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The L’Anguille River arises west of Harrisburg (Poinsett County) from the confluence of several creeks and agricultural ditches and flows south, always on the western side of Crowley’s Ridge until it nears Marianna (Lee County), where it cuts east across the ridge and empties into the St. Francis River. In the twenty-first century, the L’Anguille River was designated an impaired watershed by the Environmental Protection Agency (EPA) due to excessive siltation and pollution from agricultural runoff.
The area around the L’Anguille River has been the site of human habitation as far back as 10,000 BC. Among the many sites of prehistoric habitation along the river basin is the Lace site, a Dalton Period site located in Poinsett County. In fact, the Dalton Period expression of much of the Central Mississippi Valley is called the L’Anguille phase after the river. In the eighteenth century, French trappers operated along the river, naming it after the French word for “eel.” Friedrich Gerstäcker described the river basin as consisting of “swamps and thorns, creepers, wild vines, fallen trees, half or entirely rotted, deep and muddy water-courses, bushes so thick that you could hardly stick a knife into them, and, to complete the enjoyment, clouds of mosquitoes and gnats, not to mention snakes lying about on the edges of the water-courses.”
The largest city established along the L’Anguille River is Marianna, which was founded in 1848 as Walnut Ridge. Within ten years, however, it was relocated three miles downstream to where the river was navigable throughout the year, thus giving the settlement an important transportation corridor for goods. The Plow Boy was the first steamboat to venture up the L’Anguille. During the Civil War, a number of military events took place near the river, including the August 3, 1862, Skirmish at L’Anguille Ferry, and the May 12, 1863, Skirmish at Taylor’s Creek.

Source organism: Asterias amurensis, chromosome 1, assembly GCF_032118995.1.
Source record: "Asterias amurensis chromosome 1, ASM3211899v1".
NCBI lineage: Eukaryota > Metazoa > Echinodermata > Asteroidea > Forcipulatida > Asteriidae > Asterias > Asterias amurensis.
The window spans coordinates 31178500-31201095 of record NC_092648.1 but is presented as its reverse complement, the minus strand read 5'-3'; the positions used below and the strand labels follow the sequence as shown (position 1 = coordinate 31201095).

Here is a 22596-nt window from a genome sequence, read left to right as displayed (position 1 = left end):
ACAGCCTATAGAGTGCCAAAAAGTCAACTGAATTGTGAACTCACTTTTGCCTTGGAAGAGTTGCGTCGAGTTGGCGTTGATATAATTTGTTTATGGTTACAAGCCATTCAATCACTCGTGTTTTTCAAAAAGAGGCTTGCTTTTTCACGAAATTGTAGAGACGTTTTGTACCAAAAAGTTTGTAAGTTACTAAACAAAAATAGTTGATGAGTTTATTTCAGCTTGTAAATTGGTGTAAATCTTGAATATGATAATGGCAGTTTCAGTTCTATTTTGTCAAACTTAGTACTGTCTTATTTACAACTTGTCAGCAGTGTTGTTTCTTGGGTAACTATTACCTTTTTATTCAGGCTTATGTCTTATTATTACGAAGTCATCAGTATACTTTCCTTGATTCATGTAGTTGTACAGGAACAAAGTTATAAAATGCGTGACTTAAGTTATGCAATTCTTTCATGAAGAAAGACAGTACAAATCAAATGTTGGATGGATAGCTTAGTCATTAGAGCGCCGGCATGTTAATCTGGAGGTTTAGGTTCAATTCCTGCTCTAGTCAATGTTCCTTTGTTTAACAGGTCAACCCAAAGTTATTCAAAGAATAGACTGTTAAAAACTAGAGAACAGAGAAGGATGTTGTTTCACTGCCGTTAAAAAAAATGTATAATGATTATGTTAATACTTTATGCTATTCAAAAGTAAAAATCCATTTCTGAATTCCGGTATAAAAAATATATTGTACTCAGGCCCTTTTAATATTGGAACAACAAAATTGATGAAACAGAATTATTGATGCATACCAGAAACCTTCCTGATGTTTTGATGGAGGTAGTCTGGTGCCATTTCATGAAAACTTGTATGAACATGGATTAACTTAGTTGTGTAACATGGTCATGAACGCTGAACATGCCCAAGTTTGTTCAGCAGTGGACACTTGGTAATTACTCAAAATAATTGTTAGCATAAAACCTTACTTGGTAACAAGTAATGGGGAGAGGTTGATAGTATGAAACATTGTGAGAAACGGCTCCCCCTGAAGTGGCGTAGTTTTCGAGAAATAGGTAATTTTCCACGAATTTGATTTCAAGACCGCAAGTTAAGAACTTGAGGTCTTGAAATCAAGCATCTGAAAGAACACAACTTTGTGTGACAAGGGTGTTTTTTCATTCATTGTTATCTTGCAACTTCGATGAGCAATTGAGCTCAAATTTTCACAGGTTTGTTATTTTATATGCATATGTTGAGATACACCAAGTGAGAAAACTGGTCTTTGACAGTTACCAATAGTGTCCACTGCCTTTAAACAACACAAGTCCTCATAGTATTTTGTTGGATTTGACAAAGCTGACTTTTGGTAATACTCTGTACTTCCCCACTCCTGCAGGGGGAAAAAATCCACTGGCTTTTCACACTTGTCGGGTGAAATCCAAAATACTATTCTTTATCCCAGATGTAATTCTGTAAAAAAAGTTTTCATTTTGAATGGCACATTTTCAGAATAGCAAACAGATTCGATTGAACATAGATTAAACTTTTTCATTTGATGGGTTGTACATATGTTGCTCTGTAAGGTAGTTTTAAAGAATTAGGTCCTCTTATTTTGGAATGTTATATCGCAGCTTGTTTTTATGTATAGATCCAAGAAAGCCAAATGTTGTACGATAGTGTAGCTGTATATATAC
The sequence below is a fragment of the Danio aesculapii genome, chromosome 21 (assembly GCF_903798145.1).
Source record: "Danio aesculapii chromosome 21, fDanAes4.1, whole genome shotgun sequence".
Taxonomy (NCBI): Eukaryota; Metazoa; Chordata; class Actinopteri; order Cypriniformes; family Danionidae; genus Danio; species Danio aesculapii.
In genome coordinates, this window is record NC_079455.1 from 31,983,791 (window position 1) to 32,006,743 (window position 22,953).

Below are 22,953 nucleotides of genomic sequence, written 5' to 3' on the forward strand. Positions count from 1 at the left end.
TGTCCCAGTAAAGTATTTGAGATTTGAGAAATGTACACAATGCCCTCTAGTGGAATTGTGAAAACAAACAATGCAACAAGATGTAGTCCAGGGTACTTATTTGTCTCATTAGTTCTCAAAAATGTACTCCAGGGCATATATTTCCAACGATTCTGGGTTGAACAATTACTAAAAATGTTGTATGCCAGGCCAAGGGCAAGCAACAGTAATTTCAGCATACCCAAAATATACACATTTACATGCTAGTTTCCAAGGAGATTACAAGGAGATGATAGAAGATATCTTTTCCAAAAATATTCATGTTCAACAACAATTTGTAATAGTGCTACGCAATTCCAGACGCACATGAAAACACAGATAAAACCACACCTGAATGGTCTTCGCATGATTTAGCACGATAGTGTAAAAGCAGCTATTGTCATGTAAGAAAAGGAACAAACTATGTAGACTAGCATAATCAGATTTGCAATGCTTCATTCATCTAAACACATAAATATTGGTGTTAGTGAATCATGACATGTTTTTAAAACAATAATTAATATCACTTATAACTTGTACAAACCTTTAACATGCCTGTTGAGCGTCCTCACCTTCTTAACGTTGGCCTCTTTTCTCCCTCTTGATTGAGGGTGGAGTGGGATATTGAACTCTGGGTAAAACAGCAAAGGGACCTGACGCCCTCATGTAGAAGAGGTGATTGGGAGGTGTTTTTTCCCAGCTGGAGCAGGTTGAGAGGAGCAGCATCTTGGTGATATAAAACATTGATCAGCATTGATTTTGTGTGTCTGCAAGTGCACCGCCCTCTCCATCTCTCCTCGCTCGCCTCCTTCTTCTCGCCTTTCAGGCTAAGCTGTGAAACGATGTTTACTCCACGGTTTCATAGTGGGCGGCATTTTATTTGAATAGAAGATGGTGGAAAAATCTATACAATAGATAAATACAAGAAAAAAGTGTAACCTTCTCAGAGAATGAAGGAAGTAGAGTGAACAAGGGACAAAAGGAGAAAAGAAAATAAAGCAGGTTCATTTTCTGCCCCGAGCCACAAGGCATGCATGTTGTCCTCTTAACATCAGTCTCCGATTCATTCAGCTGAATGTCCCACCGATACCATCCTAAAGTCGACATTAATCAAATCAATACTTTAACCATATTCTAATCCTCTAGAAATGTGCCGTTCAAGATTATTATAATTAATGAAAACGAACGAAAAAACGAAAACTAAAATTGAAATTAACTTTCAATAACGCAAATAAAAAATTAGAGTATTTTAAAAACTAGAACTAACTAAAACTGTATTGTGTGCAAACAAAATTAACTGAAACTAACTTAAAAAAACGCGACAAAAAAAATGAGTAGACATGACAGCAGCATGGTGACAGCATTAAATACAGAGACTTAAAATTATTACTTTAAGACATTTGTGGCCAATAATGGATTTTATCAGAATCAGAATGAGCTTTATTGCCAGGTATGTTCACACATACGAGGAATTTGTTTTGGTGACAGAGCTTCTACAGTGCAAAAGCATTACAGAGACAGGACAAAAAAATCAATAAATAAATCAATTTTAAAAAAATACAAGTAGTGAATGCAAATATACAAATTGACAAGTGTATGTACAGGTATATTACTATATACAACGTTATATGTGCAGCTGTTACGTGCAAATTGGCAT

The L’Anguille River, like the Cache River to the west, proved to be a major obstacle for the construction of the Memphis and Little Rock Railroad; the gap in the line between the Cache and L’Anguille rivers was not completed until 1871. Like many other rivers in eastern Arkansas, which tend to be slow-moving streams, the L’Anguille is prone to flooding. During both the Flood of 1927 and the Flood of 1937, the river spilled out from its banks, inundating the surrounding farmland.
As with much of northeastern Arkansas, the L’Anguille River basin was the site of enormous timber harvests in the late nineteenth and early twentieth centuries. After the land was cleared, the area became home to large-scale agricultural enterprises, especially the rice farming that was emerging west of Crowley’s Ridge; indeed, rice and soybeans encompass nearly sixty percent of the land use in the L’Anguille River watershed—which covers 938 square miles—as of the early twenty-first century. Many of the channels feeding into the river have been straightened for agricultural use, which has increased soil erosion. This runoff, combined with the presence of fecal coliform bacteria, resulted in portions of the river being listed by the Arkansas Department of Environmental Quality as “not supporting aquatic life” in 1998. As of 2010, a number of projects are in the works for improving the water quality of the river.
For additional information:Bennet, David. “Project Focuses on L’Anguille River Watershed.” Delta Farm Press. August 4, 2006. http://deltafarmpress.com/news/060804-languille-river/ (accessed August 2, 2010).
“TMDLS for Turbidity and Fecal Coliforms for L’Anguille River, AR.” Environmental Protection Agency. http://www.epa.gov/waters/tmdldocs/LAnguille_TMDL_Oct2001.pdf (accessed July 30, 2010).
Guy LancasterEncyclopedia of Arkansas History & Culture
Last Updated 7/20/2016
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